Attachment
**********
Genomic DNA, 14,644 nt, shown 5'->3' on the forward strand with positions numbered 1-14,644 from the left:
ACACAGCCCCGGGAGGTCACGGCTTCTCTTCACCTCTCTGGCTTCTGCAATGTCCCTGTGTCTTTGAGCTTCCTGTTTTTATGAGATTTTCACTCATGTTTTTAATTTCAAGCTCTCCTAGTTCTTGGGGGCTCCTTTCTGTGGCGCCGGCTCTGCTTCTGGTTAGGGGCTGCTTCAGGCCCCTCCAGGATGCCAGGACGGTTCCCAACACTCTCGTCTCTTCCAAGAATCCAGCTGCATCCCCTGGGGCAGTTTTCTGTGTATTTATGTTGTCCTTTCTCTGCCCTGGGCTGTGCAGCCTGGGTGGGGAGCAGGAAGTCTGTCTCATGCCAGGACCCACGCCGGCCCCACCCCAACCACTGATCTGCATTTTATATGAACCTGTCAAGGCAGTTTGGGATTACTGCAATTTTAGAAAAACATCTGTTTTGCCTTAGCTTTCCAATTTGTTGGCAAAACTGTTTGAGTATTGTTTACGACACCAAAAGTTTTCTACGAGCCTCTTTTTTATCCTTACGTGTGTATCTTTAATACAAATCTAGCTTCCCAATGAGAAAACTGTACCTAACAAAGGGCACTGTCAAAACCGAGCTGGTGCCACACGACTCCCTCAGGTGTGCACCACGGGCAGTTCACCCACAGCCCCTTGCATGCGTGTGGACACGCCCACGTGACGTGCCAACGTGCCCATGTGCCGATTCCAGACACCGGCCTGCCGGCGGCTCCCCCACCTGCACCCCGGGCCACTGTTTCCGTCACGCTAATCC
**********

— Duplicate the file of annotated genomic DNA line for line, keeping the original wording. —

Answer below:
Genomic DNA, 14,644 nt, shown 5'->3' on the forward strand with positions numbered 1-14,644 from the left:
ACACAGCCCCGGGAGGTCACGGCTTCTCTTCACCTCTCTGGCTTCTGCAATGTCCCTGTGTCTTTGAGCTTCCTGTTTTTATGAGATTTTCACTCATGTTTTTAATTTCAAGCTCTCCTAGTTCTTGGGGGCTCCTTTCTGTGGCGCCGGCTCTGCTTCTGGTTAGGGGCTGCTTCAGGCCCCTCCAGGATGCCAGGACGGTTCCCAACACTCTCGTCTCTTCCAAGAATCCAGCTGCATCCCCTGGGGCAGTTTTCTGTGTATTTATGTTGTCCTTTCTCTGCCCTGGGCTGTGCAGCCTGGGTGGGGAGCAGGAAGTCTGTCTCATGCCAGGACCCACGCCGGCCCCACCCCAACCACTGATCTGCATTTTATATGAACCTGTCAAGGCAGTTTGGGATTACTGCAATTTTAGAAAAACATCTGTTTTGCCTTAGCTTTCCAATTTGTTGGCAAAACTGTTTGAGTATTGTTTACGACACCAAAAGTTTTCTACGAGCCTCTTTTTTATCCTTACGTGTGTATCTTTAATACAAATCTAGCTTCCCAATGAGAAAACTGTACCTAACAAAGGGCACTGTCAAAACCGAGCTGGTGCCACACGACTCCCTCAGGTGTGCACCACGGGCAGTTCACCCACAGCCCCTTGCATGCGTGTGGACACGCCCACGTGACGTGCCAACGTGCCCATGTGCCGATTCCAGACACCGGCCTGCCGGCGGCTCCCCCACCTGCACCCCGGGCCACTGTTTCCGTCACGCTAATCC